Keeping up with the Programmers

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Weird flash today on the idea that self-esteem is relative to surroundings. That idea is used to explain why people with more wealth are only marginally more happy; why lottery winners don't feel better off a year later, etc. And why otherwise poor people in miserable conditions often report feeling good about their situation. It's relative. If you are wealthier and more successful than your neighbors (or are on your way there) then you are happy. I wonder if surrounding yourself with people who are very similar to yourself (such as, when working at a big company or on a medium sized team) feeds into this. The stuff I know and work with is meaningless jargon and trivia to people who work in other (maybe more meaningful) professions. It's performance review time - is it silly to measure people who are all so similar against each other? We're vastly more productive and knowledgeable than 99% of the world's people; yet in 50 years who will weigh human worth in i/o wait times on a i386 architecture or type-inference on embedded query syntax ?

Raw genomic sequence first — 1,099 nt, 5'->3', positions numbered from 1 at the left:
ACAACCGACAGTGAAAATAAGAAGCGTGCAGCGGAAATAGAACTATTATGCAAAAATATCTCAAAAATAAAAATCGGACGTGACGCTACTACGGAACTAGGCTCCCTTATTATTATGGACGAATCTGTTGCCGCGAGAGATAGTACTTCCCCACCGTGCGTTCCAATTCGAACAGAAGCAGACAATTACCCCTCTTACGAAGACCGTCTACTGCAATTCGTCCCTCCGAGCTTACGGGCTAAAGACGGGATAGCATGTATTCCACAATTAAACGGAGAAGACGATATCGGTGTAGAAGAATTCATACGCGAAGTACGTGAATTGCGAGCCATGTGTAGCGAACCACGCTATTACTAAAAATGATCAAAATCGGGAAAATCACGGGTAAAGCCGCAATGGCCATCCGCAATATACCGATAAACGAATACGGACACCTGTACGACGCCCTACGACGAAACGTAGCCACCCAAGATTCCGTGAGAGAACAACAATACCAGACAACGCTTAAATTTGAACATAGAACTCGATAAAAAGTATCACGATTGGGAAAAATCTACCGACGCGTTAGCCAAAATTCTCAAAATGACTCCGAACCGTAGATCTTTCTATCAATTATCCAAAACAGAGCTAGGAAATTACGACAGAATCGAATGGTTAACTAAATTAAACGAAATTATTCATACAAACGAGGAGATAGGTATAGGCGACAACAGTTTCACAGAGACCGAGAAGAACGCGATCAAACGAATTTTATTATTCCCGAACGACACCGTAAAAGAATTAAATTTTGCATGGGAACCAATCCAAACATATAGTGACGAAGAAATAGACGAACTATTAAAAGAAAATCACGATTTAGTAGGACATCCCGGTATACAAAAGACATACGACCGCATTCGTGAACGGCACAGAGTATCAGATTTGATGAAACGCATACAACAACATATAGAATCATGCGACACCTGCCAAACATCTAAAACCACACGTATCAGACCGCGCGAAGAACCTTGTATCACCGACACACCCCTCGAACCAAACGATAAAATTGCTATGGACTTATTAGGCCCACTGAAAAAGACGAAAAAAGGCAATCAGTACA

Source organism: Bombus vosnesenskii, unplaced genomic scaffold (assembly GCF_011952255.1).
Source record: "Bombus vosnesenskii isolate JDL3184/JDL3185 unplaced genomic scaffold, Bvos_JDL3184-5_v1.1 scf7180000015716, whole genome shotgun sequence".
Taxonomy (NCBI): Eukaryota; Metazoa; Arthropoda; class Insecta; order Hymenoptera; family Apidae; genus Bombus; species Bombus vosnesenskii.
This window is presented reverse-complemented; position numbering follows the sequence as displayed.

What a piece of work is a man, how noble in reason, how infinite in faculties, in form and moving how express and admirable, in action how like an angel, in apprehension how like a god! the beauty of the world, the paragon of animals—and yet, to me, what is this quintessence of dust?

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This page contains a single entry by Doug Treder published on January 24, 2010 9:30 PM.

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